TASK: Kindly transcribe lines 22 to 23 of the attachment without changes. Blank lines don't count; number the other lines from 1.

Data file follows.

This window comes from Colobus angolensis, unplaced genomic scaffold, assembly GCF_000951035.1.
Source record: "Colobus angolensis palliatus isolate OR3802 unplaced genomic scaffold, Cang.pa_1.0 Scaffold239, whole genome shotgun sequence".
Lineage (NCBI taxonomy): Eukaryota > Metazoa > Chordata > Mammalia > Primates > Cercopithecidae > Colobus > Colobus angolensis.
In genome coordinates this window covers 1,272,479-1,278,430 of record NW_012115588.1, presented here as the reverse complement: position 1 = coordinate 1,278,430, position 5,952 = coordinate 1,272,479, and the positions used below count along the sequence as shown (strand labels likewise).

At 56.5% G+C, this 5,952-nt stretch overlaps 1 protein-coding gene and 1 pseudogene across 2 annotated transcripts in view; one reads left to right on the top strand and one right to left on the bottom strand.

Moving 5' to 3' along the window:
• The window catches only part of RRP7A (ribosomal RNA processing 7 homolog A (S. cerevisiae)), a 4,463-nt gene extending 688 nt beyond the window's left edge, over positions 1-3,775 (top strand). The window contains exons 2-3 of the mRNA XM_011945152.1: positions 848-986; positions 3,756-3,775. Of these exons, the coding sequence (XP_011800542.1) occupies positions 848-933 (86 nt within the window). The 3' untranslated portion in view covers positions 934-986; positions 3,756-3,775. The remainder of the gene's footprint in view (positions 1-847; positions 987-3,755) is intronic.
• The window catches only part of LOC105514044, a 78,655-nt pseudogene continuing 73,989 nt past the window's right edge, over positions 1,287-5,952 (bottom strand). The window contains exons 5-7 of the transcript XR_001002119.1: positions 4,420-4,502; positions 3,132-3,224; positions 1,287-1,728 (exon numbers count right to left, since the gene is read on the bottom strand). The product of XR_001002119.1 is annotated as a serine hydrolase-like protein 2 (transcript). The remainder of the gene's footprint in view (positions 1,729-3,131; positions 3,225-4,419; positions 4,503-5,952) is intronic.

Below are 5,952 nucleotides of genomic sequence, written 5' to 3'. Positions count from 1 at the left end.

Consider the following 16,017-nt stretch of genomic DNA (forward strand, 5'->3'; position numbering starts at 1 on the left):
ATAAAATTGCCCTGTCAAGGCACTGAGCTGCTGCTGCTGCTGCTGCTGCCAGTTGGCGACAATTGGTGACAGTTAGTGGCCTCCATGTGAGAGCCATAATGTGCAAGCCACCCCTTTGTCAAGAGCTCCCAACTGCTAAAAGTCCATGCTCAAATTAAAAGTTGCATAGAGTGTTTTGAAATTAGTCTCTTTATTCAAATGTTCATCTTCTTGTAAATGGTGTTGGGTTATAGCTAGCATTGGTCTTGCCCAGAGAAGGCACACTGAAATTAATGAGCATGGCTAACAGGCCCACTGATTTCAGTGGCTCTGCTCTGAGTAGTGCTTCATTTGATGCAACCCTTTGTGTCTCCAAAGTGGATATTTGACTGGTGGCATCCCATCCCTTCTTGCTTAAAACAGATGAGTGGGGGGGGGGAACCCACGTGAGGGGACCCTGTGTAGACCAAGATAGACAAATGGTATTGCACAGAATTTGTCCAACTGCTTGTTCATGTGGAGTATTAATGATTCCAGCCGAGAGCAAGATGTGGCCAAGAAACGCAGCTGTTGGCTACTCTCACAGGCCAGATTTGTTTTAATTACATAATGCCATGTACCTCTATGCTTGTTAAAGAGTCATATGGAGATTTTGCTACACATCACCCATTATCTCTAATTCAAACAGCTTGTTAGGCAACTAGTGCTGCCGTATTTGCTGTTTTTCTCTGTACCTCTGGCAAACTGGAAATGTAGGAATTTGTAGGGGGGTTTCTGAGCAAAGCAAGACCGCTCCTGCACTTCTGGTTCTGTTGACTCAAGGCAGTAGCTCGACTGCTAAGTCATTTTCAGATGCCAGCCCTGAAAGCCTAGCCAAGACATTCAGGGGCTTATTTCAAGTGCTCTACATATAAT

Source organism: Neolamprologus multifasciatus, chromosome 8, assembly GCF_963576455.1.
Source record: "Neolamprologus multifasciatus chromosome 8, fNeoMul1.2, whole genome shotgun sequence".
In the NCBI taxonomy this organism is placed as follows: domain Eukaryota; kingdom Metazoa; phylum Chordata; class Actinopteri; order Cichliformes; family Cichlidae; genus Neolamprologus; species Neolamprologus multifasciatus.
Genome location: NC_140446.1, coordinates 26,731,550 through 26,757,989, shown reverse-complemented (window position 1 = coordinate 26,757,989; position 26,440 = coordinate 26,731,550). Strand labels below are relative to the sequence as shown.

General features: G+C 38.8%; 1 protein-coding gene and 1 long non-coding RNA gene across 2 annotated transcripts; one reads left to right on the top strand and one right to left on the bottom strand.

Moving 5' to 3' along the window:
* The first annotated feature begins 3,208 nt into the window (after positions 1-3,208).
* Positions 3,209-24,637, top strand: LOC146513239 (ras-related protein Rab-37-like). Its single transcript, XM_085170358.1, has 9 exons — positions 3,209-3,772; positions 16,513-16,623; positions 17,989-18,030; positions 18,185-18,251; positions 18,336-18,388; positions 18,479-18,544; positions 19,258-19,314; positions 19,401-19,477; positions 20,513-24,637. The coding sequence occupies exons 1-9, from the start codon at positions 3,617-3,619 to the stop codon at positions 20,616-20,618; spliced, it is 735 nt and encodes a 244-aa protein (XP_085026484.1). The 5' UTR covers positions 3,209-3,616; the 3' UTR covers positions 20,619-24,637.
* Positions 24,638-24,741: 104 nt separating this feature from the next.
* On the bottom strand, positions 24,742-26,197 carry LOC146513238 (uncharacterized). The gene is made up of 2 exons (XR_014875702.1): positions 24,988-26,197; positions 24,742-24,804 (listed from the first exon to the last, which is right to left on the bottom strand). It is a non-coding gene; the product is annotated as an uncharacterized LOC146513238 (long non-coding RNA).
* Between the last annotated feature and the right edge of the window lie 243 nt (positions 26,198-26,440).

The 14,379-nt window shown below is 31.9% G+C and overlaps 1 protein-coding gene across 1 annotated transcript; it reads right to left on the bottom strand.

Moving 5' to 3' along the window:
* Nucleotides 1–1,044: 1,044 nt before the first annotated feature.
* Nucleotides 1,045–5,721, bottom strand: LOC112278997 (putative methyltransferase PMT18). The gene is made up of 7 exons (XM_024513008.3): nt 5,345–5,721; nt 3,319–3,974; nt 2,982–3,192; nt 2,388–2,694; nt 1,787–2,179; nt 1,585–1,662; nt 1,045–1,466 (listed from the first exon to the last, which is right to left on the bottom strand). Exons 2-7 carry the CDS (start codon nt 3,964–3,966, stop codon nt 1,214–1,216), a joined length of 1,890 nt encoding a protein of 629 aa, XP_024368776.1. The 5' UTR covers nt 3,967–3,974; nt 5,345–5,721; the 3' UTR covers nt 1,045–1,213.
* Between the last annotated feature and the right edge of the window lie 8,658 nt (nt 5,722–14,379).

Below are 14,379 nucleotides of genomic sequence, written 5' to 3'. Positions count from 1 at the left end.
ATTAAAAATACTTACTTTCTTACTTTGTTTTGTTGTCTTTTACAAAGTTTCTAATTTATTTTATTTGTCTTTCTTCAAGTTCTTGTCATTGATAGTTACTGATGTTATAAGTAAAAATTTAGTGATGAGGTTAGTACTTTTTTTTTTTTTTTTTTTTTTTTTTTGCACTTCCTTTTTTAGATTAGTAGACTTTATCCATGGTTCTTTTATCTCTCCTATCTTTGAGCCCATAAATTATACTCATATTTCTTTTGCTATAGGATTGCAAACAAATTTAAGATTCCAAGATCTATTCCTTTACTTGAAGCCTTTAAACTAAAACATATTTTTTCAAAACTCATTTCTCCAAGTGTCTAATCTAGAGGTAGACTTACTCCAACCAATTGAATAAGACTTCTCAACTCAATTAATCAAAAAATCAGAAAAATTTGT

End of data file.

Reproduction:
* Between the last annotated feature and the right edge of the window lie 243 nt (positions 26,198-26,440).

The 14,379-nt window shown below is 31.9% G+C and overlaps 1 protein-coding gene across 1 annotated transcript; it reads right to left on the bottom strand.